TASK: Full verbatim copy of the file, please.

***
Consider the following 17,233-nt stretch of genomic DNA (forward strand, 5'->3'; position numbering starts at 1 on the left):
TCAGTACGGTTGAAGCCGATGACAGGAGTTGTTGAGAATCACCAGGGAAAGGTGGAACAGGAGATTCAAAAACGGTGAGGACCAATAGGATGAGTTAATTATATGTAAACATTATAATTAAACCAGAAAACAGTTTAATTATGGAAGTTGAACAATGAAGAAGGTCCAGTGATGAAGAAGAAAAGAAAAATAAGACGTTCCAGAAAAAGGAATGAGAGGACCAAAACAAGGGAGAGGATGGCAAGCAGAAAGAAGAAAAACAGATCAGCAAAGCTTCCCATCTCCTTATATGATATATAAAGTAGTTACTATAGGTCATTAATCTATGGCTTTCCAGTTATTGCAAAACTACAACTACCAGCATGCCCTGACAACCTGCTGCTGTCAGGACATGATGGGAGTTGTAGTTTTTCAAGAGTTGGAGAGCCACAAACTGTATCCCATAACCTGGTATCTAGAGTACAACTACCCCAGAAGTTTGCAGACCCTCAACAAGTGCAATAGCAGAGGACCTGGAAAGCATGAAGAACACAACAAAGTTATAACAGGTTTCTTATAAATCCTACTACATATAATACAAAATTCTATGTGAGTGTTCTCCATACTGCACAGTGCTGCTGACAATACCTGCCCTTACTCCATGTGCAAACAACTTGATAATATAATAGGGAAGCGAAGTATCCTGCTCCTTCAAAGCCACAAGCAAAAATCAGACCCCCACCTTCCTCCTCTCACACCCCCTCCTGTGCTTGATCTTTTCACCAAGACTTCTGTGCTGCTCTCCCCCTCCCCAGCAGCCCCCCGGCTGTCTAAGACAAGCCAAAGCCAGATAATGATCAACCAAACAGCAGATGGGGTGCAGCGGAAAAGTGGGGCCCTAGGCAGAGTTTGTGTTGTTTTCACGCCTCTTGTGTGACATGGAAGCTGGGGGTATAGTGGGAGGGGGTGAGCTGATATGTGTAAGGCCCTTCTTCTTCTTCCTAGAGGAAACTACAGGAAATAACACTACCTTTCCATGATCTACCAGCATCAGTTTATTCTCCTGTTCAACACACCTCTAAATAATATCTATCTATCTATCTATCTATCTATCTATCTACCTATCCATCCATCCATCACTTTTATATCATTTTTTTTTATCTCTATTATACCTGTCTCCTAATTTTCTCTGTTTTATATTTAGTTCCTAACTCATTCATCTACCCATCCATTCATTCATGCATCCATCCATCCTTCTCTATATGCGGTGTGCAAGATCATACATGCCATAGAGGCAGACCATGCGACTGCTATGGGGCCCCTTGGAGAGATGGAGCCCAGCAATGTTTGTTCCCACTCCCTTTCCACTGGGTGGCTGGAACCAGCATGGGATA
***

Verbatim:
Consider the following 17,233-nt stretch of genomic DNA (forward strand, 5'->3'; position numbering starts at 1 on the left):
TCAGTACGGTTGAAGCCGATGACAGGAGTTGTTGAGAATCACCAGGGAAAGGTGGAACAGGAGATTCAAAAACGGTGAGGACCAATAGGATGAGTTAATTATATGTAAACATTATAATTAAACCAGAAAACAGTTTAATTATGGAAGTTGAACAATGAAGAAGGTCCAGTGATGAAGAAGAAAAGAAAAATAAGACGTTCCAGAAAAAGGAATGAGAGGACCAAAACAAGGGAGAGGATGGCAAGCAGAAAGAAGAAAAACAGATCAGCAAAGCTTCCCATCTCCTTATATGATATATAAAGTAGTTACTATAGGTCATTAATCTATGGCTTTCCAGTTATTGCAAAACTACAACTACCAGCATGCCCTGACAACCTGCTGCTGTCAGGACATGATGGGAGTTGTAGTTTTTCAAGAGTTGGAGAGCCACAAACTGTATCCCATAACCTGGTATCTAGAGTACAACTACCCCAGAAGTTTGCAGACCCTCAACAAGTGCAATAGCAGAGGACCTGGAAAGCATGAAGAACACAACAAAGTTATAACAGGTTTCTTATAAATCCTACTACATATAATACAAAATTCTATGTGAGTGTTCTCCATACTGCACAGTGCTGCTGACAATACCTGCCCTTACTCCATGTGCAAACAACTTGATAATATAATAGGGAAGCGAAGTATCCTGCTCCTTCAAAGCCACAAGCAAAAATCAGACCCCCACCTTCCTCCTCTCACACCCCCTCCTGTGCTTGATCTTTTCACCAAGACTTCTGTGCTGCTCTCCCCCTCCCCAGCAGCCCCCCGGCTGTCTAAGACAAGCCAAAGCCAGATAATGATCAACCAAACAGCAGATGGGGTGCAGCGGAAAAGTGGGGCCCTAGGCAGAGTTTGTGTTGTTTTCACGCCTCTTGTGTGACATGGAAGCTGGGGGTATAGTGGGAGGGGGTGAGCTGATATGTGTAAGGCCCTTCTTCTTCTTCCTAGAGGAAACTACAGGAAATAACACTACCTTTCCATGATCTACCAGCATCAGTTTATTCTCCTGTTCAACACACCTCTAAATAATATCTATCTATCTATCTATCTATCTATCTATCTACCTATCCATCCATCCATCACTTTTATATCATTTTTTTTTATCTCTATTATACCTGTCTCCTAATTTTCTCTGTTTTATATTTAGTTCCTAACTCATTCATCTACCCATCCATTCATTCATGCATCCATCCATCCTTCTCTATATGCGGTGTGCAAGATCATACATGCCATAGAGGCAGACCATGCGACTGCTATGGGGCCCCTTGGAGAGATGGAGCCCAGCAATGTTTGTTCCCACTCCCTTTCCACTGGGTGGCTGGAACCAGCATGGGATA